GBS 707. Basic Biochemistry and Metabolism. 2 Hours.

Core course. This course is intended to provide students a rigorous background in the principles of biological chemistry. The principles taught are those we believe student should master and include the application of these principles to research protocols and performance.

GBS 708. Basic Genetics and Molecular Biology. 2 Hours.

Core course. This course is intended to provide students with a strong foundation in basic genetics and basic molecular biology so that students are able to apply and understand fundamentals in their lab research.

GBS 709. Basic Biological Organization. 2 Hours.

Core course. This course is intended to provide students with exposure to the fundamentals of basic cell biology and begin to build a foundation of knowledge that will be needed as the student progress along the scientific path.

GBS 710. Cell Signaling. 2-3 Hours.

Module Course. This course covers major extracellular and intracellular signal transduction cascades that regulate animal development and physiology. Topics include the mitogen activated protein kinase cascade, transforming growth factor beta, insulin, and cytokines.

GBS 712. Cellular and Molecular Aspects of Developmental Biology. 2-3 Hours.

Module Course. The goal of this course is to provide an introduction to the fundamentals of vertebrate developmental biology. The course will consist of faculty lectures and research paper discussion groups covering a broad range of developmental issues from fertilization to organogenesis.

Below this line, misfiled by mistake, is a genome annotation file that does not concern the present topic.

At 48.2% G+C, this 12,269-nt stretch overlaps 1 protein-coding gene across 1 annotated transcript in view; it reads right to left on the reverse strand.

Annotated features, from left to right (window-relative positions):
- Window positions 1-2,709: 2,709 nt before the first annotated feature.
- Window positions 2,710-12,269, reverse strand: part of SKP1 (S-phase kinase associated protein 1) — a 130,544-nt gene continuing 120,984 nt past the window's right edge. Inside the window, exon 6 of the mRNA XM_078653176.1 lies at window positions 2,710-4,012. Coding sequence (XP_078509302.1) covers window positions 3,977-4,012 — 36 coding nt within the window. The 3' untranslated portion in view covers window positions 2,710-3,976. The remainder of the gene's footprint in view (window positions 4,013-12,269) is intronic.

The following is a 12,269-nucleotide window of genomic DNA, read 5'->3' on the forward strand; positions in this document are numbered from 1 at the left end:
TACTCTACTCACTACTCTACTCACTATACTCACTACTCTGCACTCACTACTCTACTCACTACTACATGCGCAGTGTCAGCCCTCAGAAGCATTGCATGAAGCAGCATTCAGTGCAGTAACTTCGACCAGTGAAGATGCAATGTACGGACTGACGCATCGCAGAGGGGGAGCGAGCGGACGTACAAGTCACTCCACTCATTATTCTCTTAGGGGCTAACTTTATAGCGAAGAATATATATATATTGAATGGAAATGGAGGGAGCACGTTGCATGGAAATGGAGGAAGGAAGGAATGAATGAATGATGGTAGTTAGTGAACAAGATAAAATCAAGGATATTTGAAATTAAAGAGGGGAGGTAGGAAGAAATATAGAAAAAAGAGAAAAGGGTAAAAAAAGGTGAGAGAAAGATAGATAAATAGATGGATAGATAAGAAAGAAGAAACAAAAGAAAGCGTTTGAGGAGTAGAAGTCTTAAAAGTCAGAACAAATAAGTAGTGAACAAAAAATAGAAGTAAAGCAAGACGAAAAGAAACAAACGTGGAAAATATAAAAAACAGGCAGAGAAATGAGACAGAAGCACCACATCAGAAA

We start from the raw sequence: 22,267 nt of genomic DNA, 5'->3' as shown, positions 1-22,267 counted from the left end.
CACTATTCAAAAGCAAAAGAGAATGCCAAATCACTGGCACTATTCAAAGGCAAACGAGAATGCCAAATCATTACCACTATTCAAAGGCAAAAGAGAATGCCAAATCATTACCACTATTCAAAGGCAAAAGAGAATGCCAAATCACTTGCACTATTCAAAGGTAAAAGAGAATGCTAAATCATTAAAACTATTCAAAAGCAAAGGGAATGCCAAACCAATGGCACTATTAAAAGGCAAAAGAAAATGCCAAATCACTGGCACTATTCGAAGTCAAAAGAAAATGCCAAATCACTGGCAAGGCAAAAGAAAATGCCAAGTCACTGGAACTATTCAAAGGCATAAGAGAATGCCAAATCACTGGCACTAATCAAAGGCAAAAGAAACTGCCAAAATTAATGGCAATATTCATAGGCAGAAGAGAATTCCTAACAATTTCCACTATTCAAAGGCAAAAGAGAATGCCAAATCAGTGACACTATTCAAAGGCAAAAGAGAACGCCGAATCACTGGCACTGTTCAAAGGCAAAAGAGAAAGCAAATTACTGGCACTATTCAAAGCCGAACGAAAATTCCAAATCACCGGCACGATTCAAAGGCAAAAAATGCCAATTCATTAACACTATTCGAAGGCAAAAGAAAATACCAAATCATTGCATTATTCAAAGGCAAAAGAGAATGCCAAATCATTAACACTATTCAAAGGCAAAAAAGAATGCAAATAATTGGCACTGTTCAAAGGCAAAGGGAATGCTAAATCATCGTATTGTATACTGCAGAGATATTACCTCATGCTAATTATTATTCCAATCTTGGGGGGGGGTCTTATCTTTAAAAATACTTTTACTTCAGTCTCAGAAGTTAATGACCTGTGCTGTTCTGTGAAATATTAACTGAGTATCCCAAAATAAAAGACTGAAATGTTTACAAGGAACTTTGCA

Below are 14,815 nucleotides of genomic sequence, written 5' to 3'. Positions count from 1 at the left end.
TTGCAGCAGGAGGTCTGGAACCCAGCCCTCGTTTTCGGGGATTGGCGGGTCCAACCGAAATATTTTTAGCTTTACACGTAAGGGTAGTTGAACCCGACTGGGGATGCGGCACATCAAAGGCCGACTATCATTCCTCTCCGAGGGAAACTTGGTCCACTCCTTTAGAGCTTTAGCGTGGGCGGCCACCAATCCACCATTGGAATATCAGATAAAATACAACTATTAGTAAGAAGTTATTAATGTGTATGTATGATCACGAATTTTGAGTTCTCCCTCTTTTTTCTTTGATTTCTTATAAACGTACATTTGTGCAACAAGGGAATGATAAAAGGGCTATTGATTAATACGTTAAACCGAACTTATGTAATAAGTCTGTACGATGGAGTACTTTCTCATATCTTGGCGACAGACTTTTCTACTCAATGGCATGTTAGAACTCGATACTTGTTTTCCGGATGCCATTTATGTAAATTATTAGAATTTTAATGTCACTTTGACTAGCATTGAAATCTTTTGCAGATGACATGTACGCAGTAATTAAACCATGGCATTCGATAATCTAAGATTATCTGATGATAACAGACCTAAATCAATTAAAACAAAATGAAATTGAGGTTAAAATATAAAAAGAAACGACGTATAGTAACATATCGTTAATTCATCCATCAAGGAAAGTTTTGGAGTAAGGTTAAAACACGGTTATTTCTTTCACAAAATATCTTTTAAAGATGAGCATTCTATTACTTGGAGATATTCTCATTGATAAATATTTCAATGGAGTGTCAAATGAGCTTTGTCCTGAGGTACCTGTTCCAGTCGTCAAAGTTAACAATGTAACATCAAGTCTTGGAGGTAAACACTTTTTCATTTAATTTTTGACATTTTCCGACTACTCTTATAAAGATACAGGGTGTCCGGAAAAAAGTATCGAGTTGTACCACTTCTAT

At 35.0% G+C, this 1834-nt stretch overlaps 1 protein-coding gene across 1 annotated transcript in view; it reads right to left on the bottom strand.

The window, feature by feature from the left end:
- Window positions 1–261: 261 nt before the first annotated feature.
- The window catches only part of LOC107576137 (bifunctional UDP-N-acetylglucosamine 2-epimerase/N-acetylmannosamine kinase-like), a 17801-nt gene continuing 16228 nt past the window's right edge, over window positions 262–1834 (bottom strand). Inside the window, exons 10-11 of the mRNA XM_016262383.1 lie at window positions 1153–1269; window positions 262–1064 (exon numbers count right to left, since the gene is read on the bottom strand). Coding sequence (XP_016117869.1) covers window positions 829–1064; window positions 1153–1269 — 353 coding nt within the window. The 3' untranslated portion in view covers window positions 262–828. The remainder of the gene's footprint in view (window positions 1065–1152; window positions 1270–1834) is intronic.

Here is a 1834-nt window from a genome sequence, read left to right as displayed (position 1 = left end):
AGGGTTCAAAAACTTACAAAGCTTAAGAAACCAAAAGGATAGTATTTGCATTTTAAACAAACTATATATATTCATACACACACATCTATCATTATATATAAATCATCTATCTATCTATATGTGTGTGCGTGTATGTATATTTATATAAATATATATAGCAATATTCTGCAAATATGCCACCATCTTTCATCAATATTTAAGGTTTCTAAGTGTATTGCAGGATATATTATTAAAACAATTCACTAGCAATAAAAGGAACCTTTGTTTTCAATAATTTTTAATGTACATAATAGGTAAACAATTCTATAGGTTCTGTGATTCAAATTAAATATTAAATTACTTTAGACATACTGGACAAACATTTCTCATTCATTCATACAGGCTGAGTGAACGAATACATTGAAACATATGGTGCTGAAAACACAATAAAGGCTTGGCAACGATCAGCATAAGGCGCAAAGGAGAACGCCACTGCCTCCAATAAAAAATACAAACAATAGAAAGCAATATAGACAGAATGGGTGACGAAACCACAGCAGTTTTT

GBS 714. Developmental Neuroscience. 2-3 Hours.

Module Course. The course will utilize the scientific literature and faculty lectures to cover a broad range of topics related to the mechanisms of building a brain. The topics covered range from neural induction in early development, to axonal guidance and synapse formation, to neuro-gial interactions in the adult nervous system.

GBS 715. Skeletal Development and Disease. 3 Hours.

Advanced Course. This class is designed for understanding Cellular and Molecular Signaling essential for the normal development and remodeling of skeleton and for learning genetic mechanisms associated with skeletal diseases and pathology.

GBS 716. Grantsmanship and Scientific Writing. 2-3 Hours.

The objective of the course is to teach students how to effectively write grant proposals. This course will provide hands on training in the preparation of a grant application and demonstrate effective strategies for assembling a successful proposal. With guidance from the faculty, the students will write a NIH style proposal on their dissertation research topic. After the proposal is complete, each grant will be reviewed in a mock NIH study section. Based on the comments from the study section, the student will revise the application and submit the proposal to his/her thesis committee as part of the qualifying examination for admittance into candidacy.

GBS 717. Methods and Scientific Logic. 1 Hour.

Methods and Logic in Science is a literature-based class in which students have to critically analyze primary research publications. The students will be expected to critique the thinking processes that went into the experimental design, interpretation, and presentation of the papers selected. Through this exercise, it is expected the students will learn to critically evaluate the experimental design and data interpretation, to improve their logical reasoning skills, and to understand the peer-review process behind scientific publication.